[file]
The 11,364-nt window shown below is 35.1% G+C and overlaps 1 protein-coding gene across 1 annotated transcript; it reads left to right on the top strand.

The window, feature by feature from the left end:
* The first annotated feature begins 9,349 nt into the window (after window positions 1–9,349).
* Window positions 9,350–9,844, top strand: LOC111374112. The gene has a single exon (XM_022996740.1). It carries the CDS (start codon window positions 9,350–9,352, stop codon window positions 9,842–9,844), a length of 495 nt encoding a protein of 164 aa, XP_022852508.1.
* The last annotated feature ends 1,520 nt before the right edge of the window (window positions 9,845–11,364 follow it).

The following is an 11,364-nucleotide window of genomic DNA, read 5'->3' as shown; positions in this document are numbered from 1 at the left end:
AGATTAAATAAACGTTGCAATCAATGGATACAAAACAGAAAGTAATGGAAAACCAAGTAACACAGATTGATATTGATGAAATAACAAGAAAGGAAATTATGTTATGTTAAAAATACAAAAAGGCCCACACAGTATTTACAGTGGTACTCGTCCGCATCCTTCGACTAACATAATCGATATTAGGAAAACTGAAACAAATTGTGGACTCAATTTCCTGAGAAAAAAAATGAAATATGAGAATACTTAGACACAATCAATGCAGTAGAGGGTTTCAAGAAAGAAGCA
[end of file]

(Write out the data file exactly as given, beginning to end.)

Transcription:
The 11,364-nt window shown below is 35.1% G+C and overlaps 1 protein-coding gene across 1 annotated transcript; it reads left to right on the top strand.

The window, feature by feature from the left end:
* The first annotated feature begins 9,349 nt into the window (after window positions 1–9,349).
* Window positions 9,350–9,844, top strand: LOC111374112. The gene has a single exon (XM_022996740.1). It carries the CDS (start codon window positions 9,350–9,352, stop codon window positions 9,842–9,844), a length of 495 nt encoding a protein of 164 aa, XP_022852508.1.
* The last annotated feature ends 1,520 nt before the right edge of the window (window positions 9,845–11,364 follow it).

The following is an 11,364-nucleotide window of genomic DNA, read 5'->3' as shown; positions in this document are numbered from 1 at the left end:
AGATTAAATAAACGTTGCAATCAATGGATACAAAACAGAAAGTAATGGAAAACCAAGTAACACAGATTGATATTGATGAAATAACAAGAAAGGAAATTATGTTATGTTAAAAATACAAAAAGGCCCACACAGTATTTACAGTGGTACTCGTCCGCATCCTTCGACTAACATAATCGATATTAGGAAAACTGAAACAAATTGTGGACTCAATTTCCTGAGAAAAAAAATGAAATATGAGAATACTTAGACACAATCAATGCAGTAGAGGGTTTCAAGAAAGAAGCA